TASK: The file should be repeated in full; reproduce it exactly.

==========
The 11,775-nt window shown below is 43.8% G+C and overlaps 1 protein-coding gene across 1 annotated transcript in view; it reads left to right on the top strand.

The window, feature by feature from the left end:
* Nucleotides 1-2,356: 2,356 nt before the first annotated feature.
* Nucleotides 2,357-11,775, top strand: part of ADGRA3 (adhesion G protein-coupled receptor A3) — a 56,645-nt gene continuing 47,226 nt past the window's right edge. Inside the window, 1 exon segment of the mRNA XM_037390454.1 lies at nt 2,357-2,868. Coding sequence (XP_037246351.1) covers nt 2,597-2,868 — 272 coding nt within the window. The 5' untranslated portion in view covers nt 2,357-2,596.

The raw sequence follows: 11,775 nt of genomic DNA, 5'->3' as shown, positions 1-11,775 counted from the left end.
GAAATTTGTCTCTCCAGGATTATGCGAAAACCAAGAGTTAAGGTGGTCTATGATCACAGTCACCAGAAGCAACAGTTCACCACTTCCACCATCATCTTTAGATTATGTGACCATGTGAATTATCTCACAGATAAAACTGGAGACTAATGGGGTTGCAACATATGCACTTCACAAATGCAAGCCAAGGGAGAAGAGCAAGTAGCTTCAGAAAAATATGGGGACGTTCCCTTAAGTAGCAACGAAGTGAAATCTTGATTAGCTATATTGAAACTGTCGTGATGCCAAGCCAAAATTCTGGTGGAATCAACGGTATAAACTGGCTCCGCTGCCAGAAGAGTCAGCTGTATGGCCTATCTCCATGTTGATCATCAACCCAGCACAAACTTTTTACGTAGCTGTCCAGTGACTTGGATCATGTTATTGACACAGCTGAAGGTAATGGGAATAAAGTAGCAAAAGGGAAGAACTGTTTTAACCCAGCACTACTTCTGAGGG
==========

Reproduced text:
The 11,775-nt window shown below is 43.8% G+C and overlaps 1 protein-coding gene across 1 annotated transcript in view; it reads left to right on the top strand.

The window, feature by feature from the left end:
* Nucleotides 1-2,356: 2,356 nt before the first annotated feature.
* Nucleotides 2,357-11,775, top strand: part of ADGRA3 (adhesion G protein-coupled receptor A3) — a 56,645-nt gene continuing 47,226 nt past the window's right edge. Inside the window, 1 exon segment of the mRNA XM_037390454.1 lies at nt 2,357-2,868. Coding sequence (XP_037246351.1) covers nt 2,597-2,868 — 272 coding nt within the window. The 5' untranslated portion in view covers nt 2,357-2,596.

The raw sequence follows: 11,775 nt of genomic DNA, 5'->3' as shown, positions 1-11,775 counted from the left end.
GAAATTTGTCTCTCCAGGATTATGCGAAAACCAAGAGTTAAGGTGGTCTATGATCACAGTCACCAGAAGCAACAGTTCACCACTTCCACCATCATCTTTAGATTATGTGACCATGTGAATTATCTCACAGATAAAACTGGAGACTAATGGGGTTGCAACATATGCACTTCACAAATGCAAGCCAAGGGAGAAGAGCAAGTAGCTTCAGAAAAATATGGGGACGTTCCCTTAAGTAGCAACGAAGTGAAATCTTGATTAGCTATATTGAAACTGTCGTGATGCCAAGCCAAAATTCTGGTGGAATCAACGGTATAAACTGGCTCCGCTGCCAGAAGAGTCAGCTGTATGGCCTATCTCCATGTTGATCATCAACCCAGCACAAACTTTTTACGTAGCTGTCCAGTGACTTGGATCATGTTATTGACACAGCTGAAGGTAATGGGAATAAAGTAGCAAAAGGGAAGAACTGTTTTAACCCAGCACTACTTCTGAGGG